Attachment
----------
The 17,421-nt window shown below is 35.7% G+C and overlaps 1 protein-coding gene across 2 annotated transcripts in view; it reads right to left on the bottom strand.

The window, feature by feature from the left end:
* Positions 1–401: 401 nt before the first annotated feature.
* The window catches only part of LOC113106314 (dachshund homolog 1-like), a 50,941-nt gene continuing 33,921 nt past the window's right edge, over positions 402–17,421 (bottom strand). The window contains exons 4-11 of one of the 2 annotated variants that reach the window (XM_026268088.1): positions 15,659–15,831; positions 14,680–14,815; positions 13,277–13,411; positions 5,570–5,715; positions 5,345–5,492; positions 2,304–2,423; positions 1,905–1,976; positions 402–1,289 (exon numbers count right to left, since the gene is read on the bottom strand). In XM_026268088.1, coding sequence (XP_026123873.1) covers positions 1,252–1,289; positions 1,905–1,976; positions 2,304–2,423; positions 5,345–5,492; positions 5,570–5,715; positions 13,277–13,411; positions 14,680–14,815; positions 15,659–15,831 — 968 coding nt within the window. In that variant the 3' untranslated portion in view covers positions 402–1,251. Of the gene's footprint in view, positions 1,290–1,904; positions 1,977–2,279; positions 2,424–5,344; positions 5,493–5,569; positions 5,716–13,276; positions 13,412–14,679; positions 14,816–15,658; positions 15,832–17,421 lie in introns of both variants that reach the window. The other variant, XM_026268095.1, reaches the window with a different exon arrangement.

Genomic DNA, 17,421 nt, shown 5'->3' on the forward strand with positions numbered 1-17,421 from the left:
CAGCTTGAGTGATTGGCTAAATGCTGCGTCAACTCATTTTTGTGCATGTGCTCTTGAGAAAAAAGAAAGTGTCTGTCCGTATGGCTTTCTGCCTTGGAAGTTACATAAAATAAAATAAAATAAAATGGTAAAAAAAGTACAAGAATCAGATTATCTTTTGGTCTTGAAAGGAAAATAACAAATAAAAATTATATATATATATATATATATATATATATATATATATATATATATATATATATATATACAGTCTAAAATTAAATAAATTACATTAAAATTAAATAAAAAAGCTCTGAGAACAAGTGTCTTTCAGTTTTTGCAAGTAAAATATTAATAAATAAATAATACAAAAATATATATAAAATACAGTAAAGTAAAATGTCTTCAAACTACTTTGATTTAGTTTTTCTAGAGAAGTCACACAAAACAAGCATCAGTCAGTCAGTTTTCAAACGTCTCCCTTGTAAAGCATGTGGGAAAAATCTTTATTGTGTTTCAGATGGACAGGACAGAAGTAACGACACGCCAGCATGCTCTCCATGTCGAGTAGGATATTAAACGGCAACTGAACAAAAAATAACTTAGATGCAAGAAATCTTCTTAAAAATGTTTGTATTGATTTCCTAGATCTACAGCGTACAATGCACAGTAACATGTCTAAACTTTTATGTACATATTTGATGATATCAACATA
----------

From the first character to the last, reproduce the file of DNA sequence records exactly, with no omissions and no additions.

The 17,421-nt window shown below is 35.7% G+C and overlaps 1 protein-coding gene across 2 annotated transcripts in view; it reads right to left on the bottom strand.

The window, feature by feature from the left end:
* Positions 1–401: 401 nt before the first annotated feature.
* The window catches only part of LOC113106314 (dachshund homolog 1-like), a 50,941-nt gene continuing 33,921 nt past the window's right edge, over positions 402–17,421 (bottom strand). The window contains exons 4-11 of one of the 2 annotated variants that reach the window (XM_026268088.1): positions 15,659–15,831; positions 14,680–14,815; positions 13,277–13,411; positions 5,570–5,715; positions 5,345–5,492; positions 2,304–2,423; positions 1,905–1,976; positions 402–1,289 (exon numbers count right to left, since the gene is read on the bottom strand). In XM_026268088.1, coding sequence (XP_026123873.1) covers positions 1,252–1,289; positions 1,905–1,976; positions 2,304–2,423; positions 5,345–5,492; positions 5,570–5,715; positions 13,277–13,411; positions 14,680–14,815; positions 15,659–15,831 — 968 coding nt within the window. In that variant the 3' untranslated portion in view covers positions 402–1,251. Of the gene's footprint in view, positions 1,290–1,904; positions 1,977–2,279; positions 2,424–5,344; positions 5,493–5,569; positions 5,716–13,276; positions 13,412–14,679; positions 14,816–15,658; positions 15,832–17,421 lie in introns of both variants that reach the window. The other variant, XM_026268095.1, reaches the window with a different exon arrangement.

Genomic DNA, 17,421 nt, shown 5'->3' on the forward strand with positions numbered 1-17,421 from the left:
CAGCTTGAGTGATTGGCTAAATGCTGCGTCAACTCATTTTTGTGCATGTGCTCTTGAGAAAAAAGAAAGTGTCTGTCCGTATGGCTTTCTGCCTTGGAAGTTACATAAAATAAAATAAAATAAAATGGTAAAAAAAGTACAAGAATCAGATTATCTTTTGGTCTTGAAAGGAAAATAACAAATAAAAATTATATATATATATATATATATATATATATATATATATATATATATATATATATATATACAGTCTAAAATTAAATAAATTACATTAAAATTAAATAAAAAAGCTCTGAGAACAAGTGTCTTTCAGTTTTTGCAAGTAAAATATTAATAAATAAATAATACAAAAATATATATAAAATACAGTAAAGTAAAATGTCTTCAAACTACTTTGATTTAGTTTTTCTAGAGAAGTCACACAAAACAAGCATCAGTCAGTCAGTTTTCAAACGTCTCCCTTGTAAAGCATGTGGGAAAAATCTTTATTGTGTTTCAGATGGACAGGACAGAAGTAACGACACGCCAGCATGCTCTCCATGTCGAGTAGGATATTAAACGGCAACTGAACAAAAAATAACTTAGATGCAAGAAATCTTCTTAAAAATGTTTGTATTGATTTCCTAGATCTACAGCGTACAATGCACAGTAACATGTCTAAACTTTTATGTACATATTTGATGATATCAACATA